Talk:Crabrawler (Pokémon)

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It should be noted that unlike the previous crustacean Pokémon (Krabby, Corphish, Clauncher, and their evolved forms) Crabrawler is not a Water-type. -Tyler53841 (talk) 17:03, 19 August 2016 (UTC)

There's Dwebble. glikglak 17:10, 19 August 2016 (UTC)
That's because it's based on coconut crabs, which are a land species. Horo-kun (talk) 17:44, 19 August 2016 (UTC)
Shouldn't that be explained in the origin section? Latios86101 (talk) 18:12, 19 August 2016 (UTC)
That's a very specific and small category, so no.--ForceFire 04:27, 20 August 2016 (UTC)


Crabrawler is a crustacean Pokémon resembling a coconut crab. Most of its body, including its carapace, legs, and tail, is purple. The tail curls under its body and has blue joints. The ends of its legs and its powerful pincers are also blue. The claws are large and round, resembling boxing gloves, and are held defensively in front of Crabrawler's face and belly. Light yellow antennae extend from the top of its head in a shape similar to a pompadour. Its segmented underside, leg joints, and upper arms are also yellowish in coloration. One of Crawbrawler's eyes appears to have permanently bruised and droopy eyelids.

Crabrawler is a terrestrial Pokémon with a fiercely competitive spirit. Its drive to reach higher social standing also compels it to climb to higher positions in the landscape. It often scales buildings or even clings to tall people, punching those who attempt to remove it. Berries are its preferred food, and Crabrawler will gather around trees to shake loose ripe fruit with powerful punches. Its claws pack enough power to split tree trunks. Individuals fight for the right to eat the fallen Berries, and the battles can be fierce. Some Crabrawler even lose their pincers during these fights, and it is said that these claws are considered a delicacy. ~Destruction on Wings~ (talk) 19:15, 19 August 2016 (UTC)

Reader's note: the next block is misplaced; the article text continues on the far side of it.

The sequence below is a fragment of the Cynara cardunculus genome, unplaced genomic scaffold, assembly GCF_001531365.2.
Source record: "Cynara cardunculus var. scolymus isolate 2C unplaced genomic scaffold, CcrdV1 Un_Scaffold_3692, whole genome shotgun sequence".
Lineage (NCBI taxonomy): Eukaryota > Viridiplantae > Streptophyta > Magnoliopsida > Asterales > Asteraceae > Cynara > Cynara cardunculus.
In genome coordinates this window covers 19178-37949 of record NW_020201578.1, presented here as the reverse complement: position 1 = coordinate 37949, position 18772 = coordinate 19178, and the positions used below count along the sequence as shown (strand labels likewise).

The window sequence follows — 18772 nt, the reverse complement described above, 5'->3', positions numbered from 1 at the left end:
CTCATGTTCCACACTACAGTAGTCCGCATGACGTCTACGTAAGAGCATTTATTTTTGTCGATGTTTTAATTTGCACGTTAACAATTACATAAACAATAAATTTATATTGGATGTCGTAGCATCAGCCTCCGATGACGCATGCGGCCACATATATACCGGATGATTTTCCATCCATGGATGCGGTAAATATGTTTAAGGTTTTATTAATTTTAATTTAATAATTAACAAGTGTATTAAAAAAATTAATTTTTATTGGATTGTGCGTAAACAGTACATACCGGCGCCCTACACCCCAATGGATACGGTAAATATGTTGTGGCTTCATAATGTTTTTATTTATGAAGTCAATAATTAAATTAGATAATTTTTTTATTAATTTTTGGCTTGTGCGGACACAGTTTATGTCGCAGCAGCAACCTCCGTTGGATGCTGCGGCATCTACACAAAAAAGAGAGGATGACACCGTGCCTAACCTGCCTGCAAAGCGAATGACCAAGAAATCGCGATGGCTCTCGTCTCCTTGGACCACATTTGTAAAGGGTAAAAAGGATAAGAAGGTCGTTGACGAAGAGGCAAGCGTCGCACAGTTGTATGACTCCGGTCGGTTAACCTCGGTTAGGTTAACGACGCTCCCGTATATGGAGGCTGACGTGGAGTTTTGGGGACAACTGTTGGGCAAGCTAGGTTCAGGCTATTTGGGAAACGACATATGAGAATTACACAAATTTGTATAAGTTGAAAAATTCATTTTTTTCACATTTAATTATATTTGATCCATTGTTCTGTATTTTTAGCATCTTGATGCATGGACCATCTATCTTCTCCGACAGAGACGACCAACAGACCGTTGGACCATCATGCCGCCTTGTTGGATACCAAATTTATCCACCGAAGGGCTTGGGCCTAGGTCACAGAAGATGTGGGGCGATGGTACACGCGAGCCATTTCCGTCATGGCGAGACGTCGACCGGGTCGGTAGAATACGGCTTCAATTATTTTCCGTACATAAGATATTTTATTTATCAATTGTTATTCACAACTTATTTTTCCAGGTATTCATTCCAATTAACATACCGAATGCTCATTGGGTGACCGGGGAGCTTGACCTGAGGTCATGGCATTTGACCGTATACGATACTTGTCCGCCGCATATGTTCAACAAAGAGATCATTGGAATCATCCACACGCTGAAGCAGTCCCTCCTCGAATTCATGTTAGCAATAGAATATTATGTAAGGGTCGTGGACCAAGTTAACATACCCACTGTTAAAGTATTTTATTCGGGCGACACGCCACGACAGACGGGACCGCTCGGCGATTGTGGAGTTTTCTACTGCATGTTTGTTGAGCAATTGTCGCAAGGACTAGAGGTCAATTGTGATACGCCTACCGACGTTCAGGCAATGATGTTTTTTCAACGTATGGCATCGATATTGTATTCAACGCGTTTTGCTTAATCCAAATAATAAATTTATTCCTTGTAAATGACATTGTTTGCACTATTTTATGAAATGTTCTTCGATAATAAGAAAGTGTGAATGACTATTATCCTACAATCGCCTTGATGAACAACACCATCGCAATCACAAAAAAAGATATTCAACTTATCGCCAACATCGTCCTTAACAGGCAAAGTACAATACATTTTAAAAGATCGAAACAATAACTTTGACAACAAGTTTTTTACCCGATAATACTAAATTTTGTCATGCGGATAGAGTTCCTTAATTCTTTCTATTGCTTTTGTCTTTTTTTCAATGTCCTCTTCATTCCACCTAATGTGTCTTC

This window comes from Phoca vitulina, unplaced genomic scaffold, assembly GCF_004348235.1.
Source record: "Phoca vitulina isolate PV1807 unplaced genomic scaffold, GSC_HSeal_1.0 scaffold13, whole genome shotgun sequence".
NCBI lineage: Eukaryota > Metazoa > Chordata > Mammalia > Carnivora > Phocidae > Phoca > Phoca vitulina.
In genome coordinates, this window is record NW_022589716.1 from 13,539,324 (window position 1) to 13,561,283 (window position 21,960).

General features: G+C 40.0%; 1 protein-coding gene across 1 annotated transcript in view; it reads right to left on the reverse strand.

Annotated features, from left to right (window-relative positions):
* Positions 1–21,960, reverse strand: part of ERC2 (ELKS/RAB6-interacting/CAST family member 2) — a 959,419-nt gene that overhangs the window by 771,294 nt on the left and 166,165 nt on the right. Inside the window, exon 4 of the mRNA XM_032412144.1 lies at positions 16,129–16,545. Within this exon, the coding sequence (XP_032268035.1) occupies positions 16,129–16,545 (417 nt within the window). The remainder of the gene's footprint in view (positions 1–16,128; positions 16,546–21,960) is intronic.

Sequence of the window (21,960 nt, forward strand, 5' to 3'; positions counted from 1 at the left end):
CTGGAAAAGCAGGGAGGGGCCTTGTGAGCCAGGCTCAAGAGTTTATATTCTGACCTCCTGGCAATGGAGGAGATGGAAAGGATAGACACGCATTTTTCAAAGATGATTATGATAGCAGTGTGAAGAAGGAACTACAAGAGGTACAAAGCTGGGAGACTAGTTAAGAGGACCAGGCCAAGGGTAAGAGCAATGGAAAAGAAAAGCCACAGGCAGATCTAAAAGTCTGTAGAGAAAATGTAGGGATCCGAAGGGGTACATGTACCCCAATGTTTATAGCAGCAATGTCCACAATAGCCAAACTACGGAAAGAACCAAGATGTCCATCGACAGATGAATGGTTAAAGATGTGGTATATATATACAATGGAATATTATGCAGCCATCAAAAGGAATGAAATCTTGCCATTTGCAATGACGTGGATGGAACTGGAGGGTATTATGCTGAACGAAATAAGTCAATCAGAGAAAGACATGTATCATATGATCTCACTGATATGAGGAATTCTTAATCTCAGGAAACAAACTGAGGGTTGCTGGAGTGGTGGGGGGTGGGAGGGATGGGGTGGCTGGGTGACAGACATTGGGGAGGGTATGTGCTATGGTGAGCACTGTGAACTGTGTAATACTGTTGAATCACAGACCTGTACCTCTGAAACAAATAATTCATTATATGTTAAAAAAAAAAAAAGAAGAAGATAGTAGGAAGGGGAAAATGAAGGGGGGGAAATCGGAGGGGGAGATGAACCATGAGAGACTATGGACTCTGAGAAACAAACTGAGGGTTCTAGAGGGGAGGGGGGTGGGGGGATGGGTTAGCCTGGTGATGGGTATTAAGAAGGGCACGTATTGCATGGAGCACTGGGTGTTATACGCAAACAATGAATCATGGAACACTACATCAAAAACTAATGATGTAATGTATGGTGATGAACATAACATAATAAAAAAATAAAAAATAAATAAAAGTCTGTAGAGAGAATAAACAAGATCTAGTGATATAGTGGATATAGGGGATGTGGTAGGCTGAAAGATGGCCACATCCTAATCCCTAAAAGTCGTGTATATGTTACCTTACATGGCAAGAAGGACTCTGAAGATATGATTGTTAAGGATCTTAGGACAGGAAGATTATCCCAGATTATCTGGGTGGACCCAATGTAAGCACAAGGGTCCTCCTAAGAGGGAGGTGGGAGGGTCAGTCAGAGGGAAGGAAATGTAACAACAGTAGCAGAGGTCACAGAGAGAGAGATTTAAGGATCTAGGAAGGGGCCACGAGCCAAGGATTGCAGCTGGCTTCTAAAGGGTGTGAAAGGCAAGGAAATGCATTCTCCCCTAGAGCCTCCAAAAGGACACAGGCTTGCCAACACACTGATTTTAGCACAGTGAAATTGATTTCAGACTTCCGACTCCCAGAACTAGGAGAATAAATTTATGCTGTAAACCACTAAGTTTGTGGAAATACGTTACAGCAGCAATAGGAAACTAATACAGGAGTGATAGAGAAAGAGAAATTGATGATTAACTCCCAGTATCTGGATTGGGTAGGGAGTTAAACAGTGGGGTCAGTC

While Crabrawler is definitely based on a coconut crab, it could also be based on the, aptly named, boxing crab, a species which uses small sea anemones to punch attackers. I just think that it could be where the boxing aspect comes from. Logo7 (talk) 13:07, 20 August 2016 (UTC)

I was thinking it drew inspiration from Rocky Balboa, specially with the eye thing. In many caricatures I saw growing up, they often did a (just generic enough not to get sued) slurred speech bronx-italian accent boxer with a lazy/blacked/swollen eye darting about doing practice punches.Yamitora1 (talk) 15:33, 20 August 2016 (UTC)
It definitely draws inspiration from real-life boxers. I was just looking for a crab species that would fit the boxing theme. Logo7 (talk) 15:35, 20 August 2016 (UTC)
Well, I know the Lybia crab, aka the Hawaiian Boxer Crab (also pom-pom crab, cheerleader crab, mosaic boxer crab among many other nicknames) also uses anemones as weapons. Hawaiian Flower: Also referred to as the Hawaiian boxer crab (Lybia edmondsoni) is endemic to the Hawaiian Islands. It’s Hawaiian name is kūmimi pua, meaning “inedible flower crab”. Yamitora1 (talk) 08:18, 25 August 2016 (UTC)
Boxer crabs, however, are an aquatic species, and the "boxer" part is kind of a misnomer as the symbiotic anemones are held out defensively rather than used to hit things. Horo-kun (talk) 08:28, 25 August 2016 (UTC)
I don't think land vs water matters much in pokemon design. Its the inspiration part that counts. Yamitora1 (talk) 08:39, 25 August 2016 (UTC)
Even that argument is rather weak, because the "boxer" connection only exists in the West. Hawaiian name aside, in Japanese they are called kinchaku-gani (キンチャクガニ, "pouch crabs"). Horo-kun (talk) 08:53, 25 August 2016 (UTC)
Just because it is a japanese franchise doesn't mean they don't/won't articulate other country's cultural idioms. Pokemon is international, that becomes truer with each gen and the fact the games are becoming more language inclusive. It isn't about "east" or "west" it is about Pokemon. Pokemon not only influences pop culture but also takes influence from it. Yamitora1 (talk) 19:45, 6 September 2016 (UTC)
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